• Scientific information is important for making informed decisions about subjects such as health, technology, and the environment.
  • In many countries, lots of scientific work is funded with taxpayer money, so it’s scientists’ jobs to communicate that back to the sponsors of their work.
  • Scientists want to be famous just like everybody else (well, maybe not…)
  • Science is fun and cool, and we’d like to inspire more people to be interested in it.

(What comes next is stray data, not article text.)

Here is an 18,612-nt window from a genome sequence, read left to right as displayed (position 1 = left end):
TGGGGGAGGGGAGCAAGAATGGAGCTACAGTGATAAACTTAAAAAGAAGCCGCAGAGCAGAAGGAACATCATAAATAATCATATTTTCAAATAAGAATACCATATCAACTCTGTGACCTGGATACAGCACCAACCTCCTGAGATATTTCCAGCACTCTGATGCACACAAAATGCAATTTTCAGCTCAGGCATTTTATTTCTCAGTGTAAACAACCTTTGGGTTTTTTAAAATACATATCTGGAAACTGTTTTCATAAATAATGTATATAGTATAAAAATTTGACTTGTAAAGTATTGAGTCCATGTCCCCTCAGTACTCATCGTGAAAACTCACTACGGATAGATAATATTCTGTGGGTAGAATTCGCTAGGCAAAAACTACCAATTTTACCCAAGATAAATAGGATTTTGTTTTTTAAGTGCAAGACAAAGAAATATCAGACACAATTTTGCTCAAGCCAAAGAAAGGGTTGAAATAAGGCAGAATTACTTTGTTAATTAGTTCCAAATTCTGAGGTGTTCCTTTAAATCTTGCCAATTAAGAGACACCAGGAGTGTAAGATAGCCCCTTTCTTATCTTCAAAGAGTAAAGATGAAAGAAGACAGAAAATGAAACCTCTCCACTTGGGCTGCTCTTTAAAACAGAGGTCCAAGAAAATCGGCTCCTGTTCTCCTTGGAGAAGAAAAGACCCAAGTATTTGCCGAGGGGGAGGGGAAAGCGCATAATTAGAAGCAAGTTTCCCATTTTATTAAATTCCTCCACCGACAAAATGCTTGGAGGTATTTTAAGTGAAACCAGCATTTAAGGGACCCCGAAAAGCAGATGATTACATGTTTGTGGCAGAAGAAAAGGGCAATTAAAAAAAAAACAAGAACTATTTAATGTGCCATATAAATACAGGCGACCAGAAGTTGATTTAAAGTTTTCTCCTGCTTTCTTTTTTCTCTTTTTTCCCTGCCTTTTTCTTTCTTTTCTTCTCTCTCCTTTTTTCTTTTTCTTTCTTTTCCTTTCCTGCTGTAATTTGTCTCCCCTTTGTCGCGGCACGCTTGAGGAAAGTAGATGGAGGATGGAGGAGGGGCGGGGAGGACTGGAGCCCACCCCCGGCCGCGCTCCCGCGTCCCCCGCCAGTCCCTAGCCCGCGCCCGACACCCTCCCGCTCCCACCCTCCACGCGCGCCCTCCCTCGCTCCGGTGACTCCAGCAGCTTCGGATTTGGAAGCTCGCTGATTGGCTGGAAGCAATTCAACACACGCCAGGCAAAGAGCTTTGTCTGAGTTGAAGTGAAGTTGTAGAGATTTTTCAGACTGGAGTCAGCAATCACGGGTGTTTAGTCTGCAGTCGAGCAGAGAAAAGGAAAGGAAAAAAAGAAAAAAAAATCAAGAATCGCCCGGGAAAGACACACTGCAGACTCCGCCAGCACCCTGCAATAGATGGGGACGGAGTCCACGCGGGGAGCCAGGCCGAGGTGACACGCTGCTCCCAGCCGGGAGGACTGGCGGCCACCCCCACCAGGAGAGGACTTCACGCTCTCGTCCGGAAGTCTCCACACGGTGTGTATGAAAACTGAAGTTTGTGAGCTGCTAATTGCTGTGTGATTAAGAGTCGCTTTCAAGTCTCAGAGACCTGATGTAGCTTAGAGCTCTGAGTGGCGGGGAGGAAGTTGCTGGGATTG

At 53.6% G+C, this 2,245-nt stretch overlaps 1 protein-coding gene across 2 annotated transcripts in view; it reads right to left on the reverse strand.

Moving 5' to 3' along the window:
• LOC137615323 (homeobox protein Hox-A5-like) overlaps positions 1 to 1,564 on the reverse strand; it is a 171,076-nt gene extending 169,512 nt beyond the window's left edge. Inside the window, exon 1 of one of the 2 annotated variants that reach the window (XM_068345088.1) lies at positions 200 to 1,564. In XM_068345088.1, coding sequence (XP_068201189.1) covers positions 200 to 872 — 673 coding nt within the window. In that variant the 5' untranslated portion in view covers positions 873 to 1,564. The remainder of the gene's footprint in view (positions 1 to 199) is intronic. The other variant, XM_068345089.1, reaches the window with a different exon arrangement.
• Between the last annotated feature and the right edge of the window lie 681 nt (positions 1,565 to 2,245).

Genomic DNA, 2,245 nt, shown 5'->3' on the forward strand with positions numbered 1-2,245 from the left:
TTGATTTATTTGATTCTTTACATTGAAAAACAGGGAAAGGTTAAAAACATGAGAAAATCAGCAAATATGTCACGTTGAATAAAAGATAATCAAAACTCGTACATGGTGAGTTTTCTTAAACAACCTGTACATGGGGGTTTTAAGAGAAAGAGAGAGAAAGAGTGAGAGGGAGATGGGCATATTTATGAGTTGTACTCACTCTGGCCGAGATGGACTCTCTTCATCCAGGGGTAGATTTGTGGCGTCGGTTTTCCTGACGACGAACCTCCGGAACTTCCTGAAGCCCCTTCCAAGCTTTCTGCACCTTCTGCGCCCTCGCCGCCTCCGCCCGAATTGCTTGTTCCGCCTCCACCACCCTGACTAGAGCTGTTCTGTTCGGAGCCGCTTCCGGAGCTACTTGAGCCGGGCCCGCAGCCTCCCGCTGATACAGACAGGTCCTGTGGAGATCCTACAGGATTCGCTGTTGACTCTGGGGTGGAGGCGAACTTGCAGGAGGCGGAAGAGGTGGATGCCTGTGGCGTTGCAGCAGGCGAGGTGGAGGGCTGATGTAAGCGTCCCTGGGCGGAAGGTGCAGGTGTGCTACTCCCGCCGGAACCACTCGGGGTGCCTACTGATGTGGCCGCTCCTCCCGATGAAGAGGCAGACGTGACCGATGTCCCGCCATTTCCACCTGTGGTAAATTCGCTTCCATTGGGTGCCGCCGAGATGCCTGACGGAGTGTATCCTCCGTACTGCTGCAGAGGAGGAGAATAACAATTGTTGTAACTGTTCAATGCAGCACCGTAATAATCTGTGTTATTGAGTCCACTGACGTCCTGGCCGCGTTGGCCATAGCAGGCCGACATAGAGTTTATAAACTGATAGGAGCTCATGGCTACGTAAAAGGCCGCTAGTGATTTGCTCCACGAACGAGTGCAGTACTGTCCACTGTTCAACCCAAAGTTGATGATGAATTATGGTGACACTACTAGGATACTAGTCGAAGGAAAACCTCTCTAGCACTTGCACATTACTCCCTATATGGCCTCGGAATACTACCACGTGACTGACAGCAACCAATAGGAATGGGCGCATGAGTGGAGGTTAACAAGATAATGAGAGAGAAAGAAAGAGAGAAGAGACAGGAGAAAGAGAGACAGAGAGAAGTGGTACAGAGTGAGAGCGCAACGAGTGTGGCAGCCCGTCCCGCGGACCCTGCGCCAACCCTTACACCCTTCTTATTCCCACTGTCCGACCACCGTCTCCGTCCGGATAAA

Outreach is a way of accomplishing these goals. It’s just the process of communicating science to non-scientists in understandable and relatable ways. Outreach takes many forms: small classes, visits to schools, newspaper or magazine articles, and one-on-one interactions. For herpetologists, outreach often happens at the times you might least expect; for instance when you happen to be tromping around a National Forest looking for lizards and a big dude holding a shotgun and wearing camo walks out from behind a tree and asks what you are doing. When this happens to me, I first focus on keeping my cool (out of long experience at this point) and then happily explain what I’m working on. Almost everyone I meet is interested in hearing about science if I can approach things in the right way. Science, is often inherently interesting, or may be connected to things people care about (like health) or that they have a general interest in (what the heck are those lizards I see all the time?). Most of these interactions are positive for both the scientist and the public. I may edge the hunter with the shotgun towards the opinion that maybe all rattlesnakes aren’t impending threats, or he might clue me in to a site chock full of fence lizards that would make a great study site. In addition to these types of interactions, technology has provided many new ways to reach out to audiences including blogs, social media sites, videos on Youtube, online classes, etc. Whether old school or cutting edge, I believe that outreach is an integral part of science (If you publish a paper and no one reads it, did your research matter?). It’s also usually quite fun and gratifying to talk to different people and discuss things that you are enthusiastic about. In this post (and a subsequent one by Gail), we’ll be discussing some of the ways that members of the Langkilde Lab have been conducting outreach and are looking to continue in the future!